7 smart tips to survive wedding season
When it comes to weddings, regular attendee Jen Doll has just about seen it all, from drunken behavior to misplaced cakes to tides that roll in and soak the wedding party. And now she’s sharing it all in her new memoir "Save the Date: The Occasional Mortifications of a Serial Wedding Guest."
“The kind of standard view is that a wedding is something separate and special and precious and set aside and doesn’t really relate to the rest of our lives,” Doll said, “but in fact, it is part of our lives and we don’t leave anything behind. We are ourselves when we are going to weddings.”
Doll, a 38-year-old Brooklynite, originally wrote an essay about weddings for The Hairpin, which got a great response and prompted her to pursue a full book.
“I find weddings so fascinating. They represent not just the human connection of the bride and the groom but all of the people there. When we act like it’s just the bride and groom’s special, perfect day, it seems to go against this idea that we’re all there for a reason. We’re all there to support each other. The idea of openness and embracing that was really important to me.”
In writing her book, Doll tried to reflect on different relationships as well as the idea of growing up. “When we’re 8 or 22 or 25, these are not the feelings we’re going to have for our entire lives. Things can seem so fraught and dire and awful or so joyous and wonderful and happy. And really, it’s not about one feeling at a wedding, it’s about your whole life, the way you treat your friends, how they treat you.”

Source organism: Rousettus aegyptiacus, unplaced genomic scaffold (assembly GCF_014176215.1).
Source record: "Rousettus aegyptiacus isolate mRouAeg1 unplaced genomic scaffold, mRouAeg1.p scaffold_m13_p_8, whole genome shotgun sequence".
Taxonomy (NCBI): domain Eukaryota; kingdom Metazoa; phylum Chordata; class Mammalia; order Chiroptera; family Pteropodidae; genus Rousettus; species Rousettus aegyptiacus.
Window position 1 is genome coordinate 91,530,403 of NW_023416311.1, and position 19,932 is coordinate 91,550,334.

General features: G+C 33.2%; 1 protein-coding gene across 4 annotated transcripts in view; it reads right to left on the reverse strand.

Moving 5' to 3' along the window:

The book discusses wedding best friends, who you promise to keep in touch with but never do, and other experiences that make each wedding unique. “While you’re there you’re in this special, temporary beautiful ecosystem,” she said. “Your purpose is to be there for love and support.”
Doll’s goal was not to do an expose of her friends’ weddings or chronicle a bunch of bridezillas gone wild. It’s earnest, not snarky. “I’m a mush writer who I hope has kind of a keen eye for the way we do things culturally.”
Tips for the upcoming wedding season:
If you plan to drink, make sure you eat. “If you’re the type of person who goes to a party and doesn’t ever want to eat anything, you should eat beforehand,” Doll said. “There’s a high chance for disasters to ensue with all the wine and shots and partying — so eat!”
Check your drama at the door. “Everyone brings a lot of feelings we’re facing in our own life to the wedding. They may have nothing to do with the couple,” she said, adding, “allow those feelings to exist on their own in a safe space and don’t bring them ... the best thing to happen at a wedding is for everyone to go home and say, ‘That was really fun.’”
It’s OK to choose what works for you. “If you are invited to tons of weddings in one season, you don’t have to go to all of them,” Doll said. Instead, it’s better to explain to the couple that you can’t afford to attend but explain that you value your friendship. Also if you’re not very close with the couple, it’s fine to decline.
Watch your drinking. See first tip above.
No one needs your opinion. “If you have some issue about who they’re marrying or you feel really concerned, I think it’s fair to talk about those things,” Doll said, “but you shouldn’t do it at the wedding itself.”
Wear something that makes you feel special. While everyone says to wear the same dress to different events or to wear a dress from a wedding you were in, it’s “tainted with that bridesmaid feeling.” She recommends a service like Rent the Runway to try out new fashions without a big investment.
Make a destination wedding a vacation. You’ll have time to do your own thing and spend quality moments bonding with the bride and groom before the chaos of the wedding events begin.